Youth with Health Insurance Half as Likely to Have High HIV Transmission Risk

Single Site-based Study Suggests Access to No-cost HIV Treatment May Be Key to Curbing Epidemic

Philadelphia, Pa. – April 4, 2018 – Youth living with HIV who have health insurance may be half as likely to be at high risk for transmitting HIV than their uninsured peers, according to new research from PolicyLab at Children’s Hospital of Philadelphia (CHOP). The study, published in AIDS, looked at transmission risk and health outcomes of youth living with HIV who had public or private insurance, or pharmacy benefits through the federal Ryan White HIV/AIDS Program.

The researchers found that over a 13-year period, youth with health insurance who visited one adolescent HIV clinic were less likely to have a detectable viral load, or measurement of HIV in the blood, and sexually transmitted infection (STI) at the same time – a combination that creates the highest HIV transmission risk. Insurance coverage can lower HIV transmission risk by providing access to antiretroviral therapy (ART), medication that if adhered to daily suppresses the HIV virus and halts disease progression, and keeping youth continually engaged in HIV treatment.

“Despite the significant advances we’ve made in HIV prevention and treatment, youth are much less likely than adults to know their HIV status, be engaged in HIV care, and adhere to HIV treatment, creating an urgent need for interventions to help this population,” said Sarah Wood, MD, MSHP, lead author on the study, adolescent physician and faculty member at PolicyLab. “Our study found that health insurance not only reduces the risk of youth living with HIV transmitting the virus but protects their own health by preventing HIV treatment failure and STIs, both of which pose significant health risks for youth.”

When the researchers took Ryan White pharmacy-only coverage out of the analysis and only looked at youth living with HIV who had private or public insurance, they found a weaker link between insurance and HIV transmission risk. This suggests that uninterrupted access to no-cost ART is the primary component of insurance coverage that reduces HIV transmission risk.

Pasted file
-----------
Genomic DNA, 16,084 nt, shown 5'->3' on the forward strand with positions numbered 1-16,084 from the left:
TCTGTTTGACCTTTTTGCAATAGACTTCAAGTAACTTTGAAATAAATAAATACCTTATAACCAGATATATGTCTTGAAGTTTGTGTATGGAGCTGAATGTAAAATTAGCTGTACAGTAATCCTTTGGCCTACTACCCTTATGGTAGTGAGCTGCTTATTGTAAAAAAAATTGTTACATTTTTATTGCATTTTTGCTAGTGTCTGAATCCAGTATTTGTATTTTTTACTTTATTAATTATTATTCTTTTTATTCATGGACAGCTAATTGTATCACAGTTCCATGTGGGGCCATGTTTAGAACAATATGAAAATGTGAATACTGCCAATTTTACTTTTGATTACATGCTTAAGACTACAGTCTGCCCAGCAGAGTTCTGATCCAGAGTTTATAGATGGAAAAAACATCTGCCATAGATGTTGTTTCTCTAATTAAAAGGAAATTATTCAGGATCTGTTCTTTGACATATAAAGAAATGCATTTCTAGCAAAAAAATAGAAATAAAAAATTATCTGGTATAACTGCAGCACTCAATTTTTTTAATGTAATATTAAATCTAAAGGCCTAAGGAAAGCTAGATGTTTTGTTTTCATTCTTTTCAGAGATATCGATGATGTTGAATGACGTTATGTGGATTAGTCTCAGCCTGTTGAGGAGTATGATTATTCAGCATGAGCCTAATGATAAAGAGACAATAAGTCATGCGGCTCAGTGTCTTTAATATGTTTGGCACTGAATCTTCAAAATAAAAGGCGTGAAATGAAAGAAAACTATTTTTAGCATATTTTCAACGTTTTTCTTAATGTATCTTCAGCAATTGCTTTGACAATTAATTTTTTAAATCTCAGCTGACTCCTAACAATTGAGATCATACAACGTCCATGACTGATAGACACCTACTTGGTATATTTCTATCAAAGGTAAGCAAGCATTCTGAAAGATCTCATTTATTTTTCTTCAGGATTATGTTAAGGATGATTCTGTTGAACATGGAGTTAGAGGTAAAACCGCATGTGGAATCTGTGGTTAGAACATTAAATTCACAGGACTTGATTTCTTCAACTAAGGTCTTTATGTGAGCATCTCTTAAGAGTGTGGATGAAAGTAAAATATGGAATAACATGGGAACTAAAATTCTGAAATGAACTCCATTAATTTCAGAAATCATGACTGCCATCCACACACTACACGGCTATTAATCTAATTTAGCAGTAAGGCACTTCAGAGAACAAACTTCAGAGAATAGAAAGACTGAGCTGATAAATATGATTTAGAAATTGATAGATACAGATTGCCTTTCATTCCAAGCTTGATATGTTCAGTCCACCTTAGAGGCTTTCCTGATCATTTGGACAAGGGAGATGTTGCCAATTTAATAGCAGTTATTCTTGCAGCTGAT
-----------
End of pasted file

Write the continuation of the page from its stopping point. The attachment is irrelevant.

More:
“With the knowledge and medications we have today, HIV progression is entirely preventable, yet youth living with HIV remain highly vulnerable to experiencing poor health outcomes. One way we can combat this is by providing universal access to safe, effective HIV medications,” Dr. Wood said. “Federal efforts, like the Ryan White HIV/AIDS Program, have a long history of providing access to support services and no-cost therapies for uninsured and underinsured people living with HIV. These programs have never been more important for youth, yet have faced threats to funding for several years. We hope our research can educate policymakers about the critical role insurance coverage and the Ryan White program play in controlling the ongoing U.S. HIV epidemic.”

More than 60,000 youth in the United States are living with HIV, the vast majority of whom do not achieve viral load suppression. Previous PolicyLab research showed that even among youth who did suppress their viral load for over two years, more than 1 in every 10 of them experienced treatment failure throughout the remainder of their treatment period. Uninterrupted, daily adherence to ART can halt progression and transmission of HIV and development of AIDS.

Limitations: This was a small, single site-centered study, so the results may not be generalizable to the larger U.S. HIV epidemic or youth living with HIV in other states. More research is needed to understand if the link between insurance coverage and HIV transmission risk exists across larger populations.

Citation: Wood S, Ratcliffe S, Gowda C, Lee S, Dowshen N, Gross R. Impact of insurance coverage on HIV transmission potential among antiretroviral therapy-treated youth living with HIV. AIDS. 2018;32(7):895-902. doi: 10.1097/QAD.0000000000001772

Funding: National Institute of Mental Health (NIMH) grant number K23MH102128


About PolicyLab at Children’s Hospital of Philadelphia: PolicyLab at Children’s Hospital of Philadelphia (CHOP) is dedicated to achieving optimal child health and well-being by informing program and policy changes through interdisciplinary research. Founded in 2008, PolicyLab is a Center of Emphasis within the CHOP Research Institute, one of the largest pediatric research institutes in the country. With more than 25 highly-regarded faculty and 55 passionate staff who bring expertise from myriad of fields covering health, research and health policy, our work focuses on improving public systems, improving health care delivery and improving child health outcomes. For more information, visit

About Children’s Hospital of Philadelphia: Children’s Hospital of Philadelphia was founded in 1855 as the nation’s first pediatric hospital. Through its long-standing commitment to providing exceptional patient care, training new generations of pediatric healthcare professionals and pioneering major research initiatives, Children's Hospital has fostered many discoveries that have benefited children worldwide. Its pediatric research program is among the largest in the country. In addition, its unique family-centered care and public service programs have brought the 546-bed hospital recognition as a leading advocate for children and adolescents. For more information, visit